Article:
Here’s another great batch of links for you to enjoy. While you’re reading them, I am preparing to head off to the first weekend of my personal training course. Wish me luck…
Pure and unadulterated lifting
- Developing connective tissue is just as important as developing strong muscles. Bodybuiltbetter reminds us to spend time thinking about our ligaments and tendons too.
- Chad Waterbury posts infrequently so you might have missed this article about how to get bigger arms. This isn’t the usual “do twenty sets of biceps curls supersetted with twenty sets of triceps pushdowns” advice either. Chad has some interesting tips to help you break your plateau.
- Complementary Training discusses the use of subjective factors in regulating an athlete’s training. An interesting choice of subject at the moment, I thought…
- Vintage Barbell shows a picture of Hermann Goerner pressing a 330lb barbell – 2 3/8″ thick…
- Clay Hyght discusses the principles of functional and non-functional hypertrophy, often termed myofibrillar hypertrophy and sarcoplasmic hypertrophy. From the tone of his article, he is setting up a deck of cards in order to knock them down, which could be interesting. For similar reading, check out Project Goliath on hypertrophy (part one, and part two) and Kelly Baggett on the myth of non-functional hypertrophy (although I have posted these links before).
Diet, paleo diet and evolutionary adaptations
- Matt Metzgar has drawn our attention to an interview with Loren Cordain at Healthy Fellow. Metzgar quotes Cordain saying that: “…there likely were two norms for meal patterns in foragers. First, a large single meal at the end of the day wherein the hunters brought their spoils back to the group and/or the gatherers brought their food back to the group for a central meal. Men almost always were the hunters, whereas women, children, the elderly and men were the gatherers. If food existed in camp then everyone stayed in camp and tended to nibble and snack all day long. Hence three formal meals were not the norm and intermittent fasting was a common pattern, particularly among the hunters.” Metzgar himself comments: “First, this shows a sex difference in regards to fasting: men were more likely to fast than women. Second, it shows that intermittent fasting happened on an irregular basis.”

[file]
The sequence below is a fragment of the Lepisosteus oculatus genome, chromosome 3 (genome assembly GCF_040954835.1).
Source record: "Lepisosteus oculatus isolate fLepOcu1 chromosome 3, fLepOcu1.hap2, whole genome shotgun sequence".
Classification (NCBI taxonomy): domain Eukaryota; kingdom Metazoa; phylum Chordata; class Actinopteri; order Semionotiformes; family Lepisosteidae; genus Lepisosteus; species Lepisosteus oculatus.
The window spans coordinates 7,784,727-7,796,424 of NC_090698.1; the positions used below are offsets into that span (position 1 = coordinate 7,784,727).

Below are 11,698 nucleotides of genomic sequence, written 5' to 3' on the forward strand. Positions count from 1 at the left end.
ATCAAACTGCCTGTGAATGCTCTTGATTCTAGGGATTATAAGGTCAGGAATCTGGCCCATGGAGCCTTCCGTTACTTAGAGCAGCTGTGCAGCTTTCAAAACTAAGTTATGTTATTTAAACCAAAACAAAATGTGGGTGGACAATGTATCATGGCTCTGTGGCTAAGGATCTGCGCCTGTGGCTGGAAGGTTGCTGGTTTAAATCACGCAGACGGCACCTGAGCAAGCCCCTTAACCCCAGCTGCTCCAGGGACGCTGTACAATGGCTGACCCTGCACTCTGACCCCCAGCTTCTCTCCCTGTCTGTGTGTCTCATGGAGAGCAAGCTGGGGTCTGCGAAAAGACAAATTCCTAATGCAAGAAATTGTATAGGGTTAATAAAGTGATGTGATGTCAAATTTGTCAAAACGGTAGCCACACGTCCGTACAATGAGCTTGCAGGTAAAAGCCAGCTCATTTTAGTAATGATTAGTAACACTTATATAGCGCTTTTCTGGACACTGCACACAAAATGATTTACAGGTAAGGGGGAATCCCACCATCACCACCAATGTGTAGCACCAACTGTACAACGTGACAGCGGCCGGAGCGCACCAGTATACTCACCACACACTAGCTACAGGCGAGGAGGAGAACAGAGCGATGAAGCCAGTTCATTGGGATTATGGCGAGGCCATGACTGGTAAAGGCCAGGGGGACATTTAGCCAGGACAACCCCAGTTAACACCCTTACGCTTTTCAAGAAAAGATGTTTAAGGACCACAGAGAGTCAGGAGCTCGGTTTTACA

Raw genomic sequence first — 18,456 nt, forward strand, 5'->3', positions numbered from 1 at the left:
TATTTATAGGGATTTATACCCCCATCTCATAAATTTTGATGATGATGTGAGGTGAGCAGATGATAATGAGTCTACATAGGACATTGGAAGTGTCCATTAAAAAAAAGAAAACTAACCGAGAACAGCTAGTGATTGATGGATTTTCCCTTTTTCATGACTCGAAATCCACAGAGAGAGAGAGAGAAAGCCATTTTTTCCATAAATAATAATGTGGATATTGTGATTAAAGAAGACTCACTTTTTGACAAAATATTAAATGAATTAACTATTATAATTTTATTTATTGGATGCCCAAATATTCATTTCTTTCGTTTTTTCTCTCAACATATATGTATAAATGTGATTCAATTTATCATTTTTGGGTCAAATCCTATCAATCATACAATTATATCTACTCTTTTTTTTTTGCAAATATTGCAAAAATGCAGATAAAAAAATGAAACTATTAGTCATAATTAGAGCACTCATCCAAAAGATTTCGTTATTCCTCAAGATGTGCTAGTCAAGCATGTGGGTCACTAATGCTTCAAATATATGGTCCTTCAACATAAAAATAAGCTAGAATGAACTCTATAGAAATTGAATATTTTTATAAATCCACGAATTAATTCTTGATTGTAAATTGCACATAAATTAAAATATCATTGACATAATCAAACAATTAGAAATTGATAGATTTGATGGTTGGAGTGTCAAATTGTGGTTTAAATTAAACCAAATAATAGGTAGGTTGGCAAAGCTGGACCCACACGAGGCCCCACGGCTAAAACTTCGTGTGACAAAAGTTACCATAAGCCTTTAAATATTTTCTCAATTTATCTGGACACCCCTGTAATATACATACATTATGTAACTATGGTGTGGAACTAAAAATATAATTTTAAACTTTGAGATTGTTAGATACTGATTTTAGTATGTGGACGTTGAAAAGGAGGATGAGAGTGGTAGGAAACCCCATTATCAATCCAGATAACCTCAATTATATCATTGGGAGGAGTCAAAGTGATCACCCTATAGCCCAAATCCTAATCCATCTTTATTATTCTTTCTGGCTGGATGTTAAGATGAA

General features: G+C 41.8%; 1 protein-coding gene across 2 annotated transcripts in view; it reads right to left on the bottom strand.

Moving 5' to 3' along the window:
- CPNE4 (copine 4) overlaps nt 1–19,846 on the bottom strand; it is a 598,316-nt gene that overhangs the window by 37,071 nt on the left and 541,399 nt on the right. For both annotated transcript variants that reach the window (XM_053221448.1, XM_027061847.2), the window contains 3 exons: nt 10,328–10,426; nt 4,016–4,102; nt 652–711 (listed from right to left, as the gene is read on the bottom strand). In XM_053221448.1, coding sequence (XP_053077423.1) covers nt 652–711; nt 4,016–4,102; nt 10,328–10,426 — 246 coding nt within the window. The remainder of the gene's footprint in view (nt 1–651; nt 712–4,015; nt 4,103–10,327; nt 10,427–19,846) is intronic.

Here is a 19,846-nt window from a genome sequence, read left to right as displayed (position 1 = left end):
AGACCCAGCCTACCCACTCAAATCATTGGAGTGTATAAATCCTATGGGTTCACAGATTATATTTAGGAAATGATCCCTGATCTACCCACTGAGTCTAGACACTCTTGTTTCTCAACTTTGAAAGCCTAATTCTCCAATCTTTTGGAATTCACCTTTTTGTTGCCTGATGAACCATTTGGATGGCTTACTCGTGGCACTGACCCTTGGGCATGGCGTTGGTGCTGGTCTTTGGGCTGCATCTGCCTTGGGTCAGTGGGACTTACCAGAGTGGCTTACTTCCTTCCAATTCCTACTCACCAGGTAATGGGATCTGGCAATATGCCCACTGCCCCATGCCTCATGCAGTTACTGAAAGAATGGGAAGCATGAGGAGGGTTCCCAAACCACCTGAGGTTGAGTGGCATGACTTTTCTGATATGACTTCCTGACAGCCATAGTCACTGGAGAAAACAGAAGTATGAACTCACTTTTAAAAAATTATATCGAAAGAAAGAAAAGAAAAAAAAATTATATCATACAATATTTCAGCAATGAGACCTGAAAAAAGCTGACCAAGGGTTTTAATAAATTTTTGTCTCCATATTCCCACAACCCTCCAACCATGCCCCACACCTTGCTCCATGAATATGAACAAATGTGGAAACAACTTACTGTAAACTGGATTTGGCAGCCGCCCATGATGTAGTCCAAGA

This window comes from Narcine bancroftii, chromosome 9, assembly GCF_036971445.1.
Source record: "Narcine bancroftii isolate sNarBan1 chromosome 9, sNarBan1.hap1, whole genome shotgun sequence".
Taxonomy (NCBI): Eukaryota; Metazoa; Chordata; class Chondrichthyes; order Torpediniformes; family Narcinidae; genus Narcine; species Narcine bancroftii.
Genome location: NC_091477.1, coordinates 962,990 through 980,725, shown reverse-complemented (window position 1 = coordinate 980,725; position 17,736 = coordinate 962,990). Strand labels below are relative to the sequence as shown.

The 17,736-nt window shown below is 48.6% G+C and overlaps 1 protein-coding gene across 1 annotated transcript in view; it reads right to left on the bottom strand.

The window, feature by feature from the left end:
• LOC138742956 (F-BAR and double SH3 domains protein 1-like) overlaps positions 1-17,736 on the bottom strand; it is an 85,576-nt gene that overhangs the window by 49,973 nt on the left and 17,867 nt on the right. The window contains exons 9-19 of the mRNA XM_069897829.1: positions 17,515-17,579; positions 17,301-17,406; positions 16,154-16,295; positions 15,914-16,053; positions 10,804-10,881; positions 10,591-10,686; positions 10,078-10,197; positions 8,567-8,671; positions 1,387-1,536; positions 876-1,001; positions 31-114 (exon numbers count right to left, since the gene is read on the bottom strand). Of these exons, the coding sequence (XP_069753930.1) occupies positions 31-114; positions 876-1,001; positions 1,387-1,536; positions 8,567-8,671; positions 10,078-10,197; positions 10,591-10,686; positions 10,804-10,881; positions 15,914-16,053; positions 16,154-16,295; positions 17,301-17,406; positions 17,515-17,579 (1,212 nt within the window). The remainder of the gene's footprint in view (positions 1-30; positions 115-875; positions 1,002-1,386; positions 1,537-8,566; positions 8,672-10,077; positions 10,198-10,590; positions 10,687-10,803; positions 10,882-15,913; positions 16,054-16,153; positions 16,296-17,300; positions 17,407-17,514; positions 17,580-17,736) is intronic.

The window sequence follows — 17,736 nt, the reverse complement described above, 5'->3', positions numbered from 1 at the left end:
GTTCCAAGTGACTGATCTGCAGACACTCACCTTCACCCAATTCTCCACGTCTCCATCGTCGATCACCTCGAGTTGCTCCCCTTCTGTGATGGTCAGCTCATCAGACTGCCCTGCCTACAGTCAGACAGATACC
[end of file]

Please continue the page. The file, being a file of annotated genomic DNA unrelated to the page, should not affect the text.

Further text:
- The whole “butter makes you smart” idea is going mainstream, as this Boing Boing post makes clear. Seth Roberts, who has discussed this issue before, explains his thoughts on the subject.
- Did paleolithic people eat any grains at all? HuntGatherLove investigates but Wired have seen the story too…
- Apparently, the BBC reports that there is an ingredient in dark chocolate that may reduce cholesterol. Apparently, chocolate with high levels of cocoa solids is rich in polyphenols, which other studies suggest can reduce the risk of heart disease.
Health and mobility
- I liked this personalised message to the fat person inside all of us…
- The Atlantic has published an interesting article titled Lies, Damned Lies and Medical Statistics, about the work of John Ioannidis. Seth Roberts explains why we should read it and why the contribution of John Ioannidis is so important. Ioannidis has published several papers saying that medical research is far less reliable than you might think. More comment on this topic is available here.
- Become an immortal by reading up about the proceeds of the Immortality Conference 2010 that was held recently in Brussels at Fight Ageing.